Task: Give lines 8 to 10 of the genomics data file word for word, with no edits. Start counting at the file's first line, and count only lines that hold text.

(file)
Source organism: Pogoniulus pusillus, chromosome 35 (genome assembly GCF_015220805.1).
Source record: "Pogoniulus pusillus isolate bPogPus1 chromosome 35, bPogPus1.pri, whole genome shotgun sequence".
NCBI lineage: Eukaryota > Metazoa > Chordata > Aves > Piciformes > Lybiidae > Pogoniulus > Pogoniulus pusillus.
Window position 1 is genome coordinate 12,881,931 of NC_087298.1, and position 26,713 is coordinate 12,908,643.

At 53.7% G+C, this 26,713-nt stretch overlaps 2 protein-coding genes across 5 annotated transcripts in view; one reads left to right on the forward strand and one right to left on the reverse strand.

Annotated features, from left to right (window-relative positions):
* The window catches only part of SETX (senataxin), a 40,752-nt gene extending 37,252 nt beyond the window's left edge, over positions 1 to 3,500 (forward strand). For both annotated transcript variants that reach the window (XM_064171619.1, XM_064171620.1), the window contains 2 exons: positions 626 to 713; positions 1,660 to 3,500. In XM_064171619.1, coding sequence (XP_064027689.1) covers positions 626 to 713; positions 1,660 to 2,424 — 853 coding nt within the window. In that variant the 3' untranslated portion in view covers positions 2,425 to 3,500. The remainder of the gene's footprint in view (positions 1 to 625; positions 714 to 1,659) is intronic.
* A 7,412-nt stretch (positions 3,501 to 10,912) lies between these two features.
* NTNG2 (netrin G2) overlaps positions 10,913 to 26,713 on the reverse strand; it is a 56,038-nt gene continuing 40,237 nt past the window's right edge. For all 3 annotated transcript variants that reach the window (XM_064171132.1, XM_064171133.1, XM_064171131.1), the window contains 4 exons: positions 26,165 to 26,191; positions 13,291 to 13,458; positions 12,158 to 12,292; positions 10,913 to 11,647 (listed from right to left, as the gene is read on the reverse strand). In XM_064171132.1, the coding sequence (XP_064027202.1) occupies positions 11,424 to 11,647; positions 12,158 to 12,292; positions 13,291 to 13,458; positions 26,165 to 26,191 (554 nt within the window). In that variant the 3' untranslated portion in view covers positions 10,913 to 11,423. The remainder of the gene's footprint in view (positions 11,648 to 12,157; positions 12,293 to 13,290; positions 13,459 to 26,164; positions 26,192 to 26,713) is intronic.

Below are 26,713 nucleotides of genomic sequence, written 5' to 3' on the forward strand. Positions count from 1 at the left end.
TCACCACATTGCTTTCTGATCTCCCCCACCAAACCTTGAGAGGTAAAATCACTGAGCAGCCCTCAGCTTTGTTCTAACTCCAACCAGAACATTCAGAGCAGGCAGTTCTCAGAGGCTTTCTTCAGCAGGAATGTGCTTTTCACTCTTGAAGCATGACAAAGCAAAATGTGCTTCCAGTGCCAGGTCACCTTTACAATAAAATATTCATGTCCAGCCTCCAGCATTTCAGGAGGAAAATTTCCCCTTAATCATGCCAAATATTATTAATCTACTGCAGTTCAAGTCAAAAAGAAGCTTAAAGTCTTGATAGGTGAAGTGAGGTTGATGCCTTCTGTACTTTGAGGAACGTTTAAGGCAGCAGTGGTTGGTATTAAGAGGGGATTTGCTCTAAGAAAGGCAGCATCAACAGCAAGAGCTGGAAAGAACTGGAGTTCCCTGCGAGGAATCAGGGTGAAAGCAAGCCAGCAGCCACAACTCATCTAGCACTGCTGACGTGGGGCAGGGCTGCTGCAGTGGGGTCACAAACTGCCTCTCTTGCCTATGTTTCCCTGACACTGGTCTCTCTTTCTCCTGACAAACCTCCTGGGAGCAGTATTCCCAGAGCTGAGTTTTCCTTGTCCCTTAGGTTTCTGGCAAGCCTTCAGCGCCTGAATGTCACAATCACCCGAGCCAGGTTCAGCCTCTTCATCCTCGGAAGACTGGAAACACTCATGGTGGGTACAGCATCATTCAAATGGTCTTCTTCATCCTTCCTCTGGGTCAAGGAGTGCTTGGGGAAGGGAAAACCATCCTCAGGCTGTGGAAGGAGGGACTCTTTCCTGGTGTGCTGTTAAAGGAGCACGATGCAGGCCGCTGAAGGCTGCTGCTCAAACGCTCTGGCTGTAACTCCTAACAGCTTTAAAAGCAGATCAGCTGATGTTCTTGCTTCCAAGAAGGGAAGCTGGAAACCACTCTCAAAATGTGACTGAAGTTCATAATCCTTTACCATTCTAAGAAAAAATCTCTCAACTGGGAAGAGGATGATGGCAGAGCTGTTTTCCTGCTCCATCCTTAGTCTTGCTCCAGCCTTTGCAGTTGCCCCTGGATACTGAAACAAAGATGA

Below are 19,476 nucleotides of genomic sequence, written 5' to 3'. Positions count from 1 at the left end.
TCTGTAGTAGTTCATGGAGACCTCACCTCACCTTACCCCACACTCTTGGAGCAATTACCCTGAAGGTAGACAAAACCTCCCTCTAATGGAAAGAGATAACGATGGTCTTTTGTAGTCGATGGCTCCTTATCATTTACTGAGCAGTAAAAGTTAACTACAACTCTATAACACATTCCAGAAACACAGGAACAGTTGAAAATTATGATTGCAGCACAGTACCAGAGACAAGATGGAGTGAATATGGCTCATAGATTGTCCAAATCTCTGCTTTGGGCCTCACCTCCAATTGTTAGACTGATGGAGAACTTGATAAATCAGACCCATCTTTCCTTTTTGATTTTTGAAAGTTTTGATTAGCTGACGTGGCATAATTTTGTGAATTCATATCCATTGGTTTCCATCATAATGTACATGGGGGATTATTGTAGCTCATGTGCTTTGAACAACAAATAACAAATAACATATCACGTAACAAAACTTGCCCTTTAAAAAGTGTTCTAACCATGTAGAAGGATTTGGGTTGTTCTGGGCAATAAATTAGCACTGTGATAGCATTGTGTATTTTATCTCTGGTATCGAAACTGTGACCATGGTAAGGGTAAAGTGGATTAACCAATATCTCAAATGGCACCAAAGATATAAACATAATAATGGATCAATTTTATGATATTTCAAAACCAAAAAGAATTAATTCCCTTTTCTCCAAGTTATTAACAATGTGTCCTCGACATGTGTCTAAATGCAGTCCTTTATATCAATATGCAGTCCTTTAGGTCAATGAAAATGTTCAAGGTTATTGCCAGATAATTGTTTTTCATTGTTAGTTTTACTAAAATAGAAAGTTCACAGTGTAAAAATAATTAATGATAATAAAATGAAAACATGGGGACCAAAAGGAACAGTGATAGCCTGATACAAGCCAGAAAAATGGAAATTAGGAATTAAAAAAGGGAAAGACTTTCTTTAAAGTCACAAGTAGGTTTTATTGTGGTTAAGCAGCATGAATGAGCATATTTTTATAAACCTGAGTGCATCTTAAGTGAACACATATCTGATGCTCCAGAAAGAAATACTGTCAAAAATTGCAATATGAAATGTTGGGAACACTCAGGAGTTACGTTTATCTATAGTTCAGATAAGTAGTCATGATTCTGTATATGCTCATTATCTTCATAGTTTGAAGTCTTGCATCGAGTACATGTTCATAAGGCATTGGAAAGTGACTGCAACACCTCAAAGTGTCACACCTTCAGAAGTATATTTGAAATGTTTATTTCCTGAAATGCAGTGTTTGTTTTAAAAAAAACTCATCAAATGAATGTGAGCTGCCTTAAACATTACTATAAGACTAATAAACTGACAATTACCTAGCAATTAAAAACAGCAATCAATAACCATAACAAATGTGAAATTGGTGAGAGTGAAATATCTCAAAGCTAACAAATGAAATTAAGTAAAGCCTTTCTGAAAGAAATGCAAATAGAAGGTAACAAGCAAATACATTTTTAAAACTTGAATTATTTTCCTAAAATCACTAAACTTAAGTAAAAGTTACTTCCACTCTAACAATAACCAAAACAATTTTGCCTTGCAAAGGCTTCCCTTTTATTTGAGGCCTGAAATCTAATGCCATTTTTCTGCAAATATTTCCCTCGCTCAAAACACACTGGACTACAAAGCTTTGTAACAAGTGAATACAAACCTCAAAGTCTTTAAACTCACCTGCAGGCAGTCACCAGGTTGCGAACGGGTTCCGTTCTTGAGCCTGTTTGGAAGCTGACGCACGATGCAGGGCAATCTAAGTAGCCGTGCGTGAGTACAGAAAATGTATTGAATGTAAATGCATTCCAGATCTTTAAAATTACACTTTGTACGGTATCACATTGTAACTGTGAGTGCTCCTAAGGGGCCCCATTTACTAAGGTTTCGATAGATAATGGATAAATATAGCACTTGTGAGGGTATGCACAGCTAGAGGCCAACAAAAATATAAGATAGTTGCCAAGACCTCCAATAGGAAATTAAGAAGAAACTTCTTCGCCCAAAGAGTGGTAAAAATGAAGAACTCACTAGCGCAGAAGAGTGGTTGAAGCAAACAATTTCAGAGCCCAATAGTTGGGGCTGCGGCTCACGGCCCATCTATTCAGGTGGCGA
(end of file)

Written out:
* A 7,412-nt stretch (positions 3,501 to 10,912) lies between these two features.
* NTNG2 (netrin G2) overlaps positions 10,913 to 26,713 on the reverse strand; it is a 56,038-nt gene continuing 40,237 nt past the window's right edge. For all 3 annotated transcript variants that reach the window (XM_064171132.1, XM_064171133.1, XM_064171131.1), the window contains 4 exons: positions 26,165 to 26,191; positions 13,291 to 13,458; positions 12,158 to 12,292; positions 10,913 to 11,647 (listed from right to left, as the gene is read on the reverse strand). In XM_064171132.1, the coding sequence (XP_064027202.1) occupies positions 11,424 to 11,647; positions 12,158 to 12,292; positions 13,291 to 13,458; positions 26,165 to 26,191 (554 nt within the window). In that variant the 3' untranslated portion in view covers positions 10,913 to 11,423. The remainder of the gene's footprint in view (positions 11,648 to 12,157; positions 12,293 to 13,290; positions 13,459 to 26,164; positions 26,192 to 26,713) is intronic.

Below are 26,713 nucleotides of genomic sequence, written 5' to 3' on the forward strand. Positions count from 1 at the left end.